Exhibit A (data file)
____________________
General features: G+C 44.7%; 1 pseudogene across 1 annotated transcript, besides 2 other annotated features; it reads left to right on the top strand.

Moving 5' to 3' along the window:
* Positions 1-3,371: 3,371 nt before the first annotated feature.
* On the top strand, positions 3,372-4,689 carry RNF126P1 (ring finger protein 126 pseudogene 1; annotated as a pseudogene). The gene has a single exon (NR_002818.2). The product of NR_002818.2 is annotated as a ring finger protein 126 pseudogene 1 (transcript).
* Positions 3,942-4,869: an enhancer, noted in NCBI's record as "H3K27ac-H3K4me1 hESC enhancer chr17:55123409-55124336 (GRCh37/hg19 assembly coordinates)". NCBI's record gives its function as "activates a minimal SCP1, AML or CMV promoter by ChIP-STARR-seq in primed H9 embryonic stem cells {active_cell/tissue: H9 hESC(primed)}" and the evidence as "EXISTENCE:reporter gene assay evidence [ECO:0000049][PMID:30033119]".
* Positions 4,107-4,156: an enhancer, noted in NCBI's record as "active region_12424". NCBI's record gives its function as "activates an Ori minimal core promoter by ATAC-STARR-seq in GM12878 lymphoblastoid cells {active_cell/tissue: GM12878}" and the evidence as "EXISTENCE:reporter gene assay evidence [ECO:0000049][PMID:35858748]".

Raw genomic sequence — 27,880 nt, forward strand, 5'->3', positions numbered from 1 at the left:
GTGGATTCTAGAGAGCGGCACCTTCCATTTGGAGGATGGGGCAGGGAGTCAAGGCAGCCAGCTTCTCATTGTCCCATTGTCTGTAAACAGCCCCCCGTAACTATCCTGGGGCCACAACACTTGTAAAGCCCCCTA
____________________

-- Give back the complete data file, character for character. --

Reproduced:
General features: G+C 44.7%; 1 pseudogene across 1 annotated transcript, besides 2 other annotated features; it reads left to right on the top strand.

Moving 5' to 3' along the window:
* Positions 1-3,371: 3,371 nt before the first annotated feature.
* On the top strand, positions 3,372-4,689 carry RNF126P1 (ring finger protein 126 pseudogene 1; annotated as a pseudogene). The gene has a single exon (NR_002818.2). The product of NR_002818.2 is annotated as a ring finger protein 126 pseudogene 1 (transcript).
* Positions 3,942-4,869: an enhancer, noted in NCBI's record as "H3K27ac-H3K4me1 hESC enhancer chr17:55123409-55124336 (GRCh37/hg19 assembly coordinates)". NCBI's record gives its function as "activates a minimal SCP1, AML or CMV promoter by ChIP-STARR-seq in primed H9 embryonic stem cells {active_cell/tissue: H9 hESC(primed)}" and the evidence as "EXISTENCE:reporter gene assay evidence [ECO:0000049][PMID:30033119]".
* Positions 4,107-4,156: an enhancer, noted in NCBI's record as "active region_12424". NCBI's record gives its function as "activates an Ori minimal core promoter by ATAC-STARR-seq in GM12878 lymphoblastoid cells {active_cell/tissue: GM12878}" and the evidence as "EXISTENCE:reporter gene assay evidence [ECO:0000049][PMID:35858748]".

Raw genomic sequence — 27,880 nt, forward strand, 5'->3', positions numbered from 1 at the left:
GTGGATTCTAGAGAGCGGCACCTTCCATTTGGAGGATGGGGCAGGGAGTCAAGGCAGCCAGCTTCTCATTGTCCCATTGTCTGTAAACAGCCCCCCGTAACTATCCTGGGGCCACAACACTTGTAAAGCCCCCTA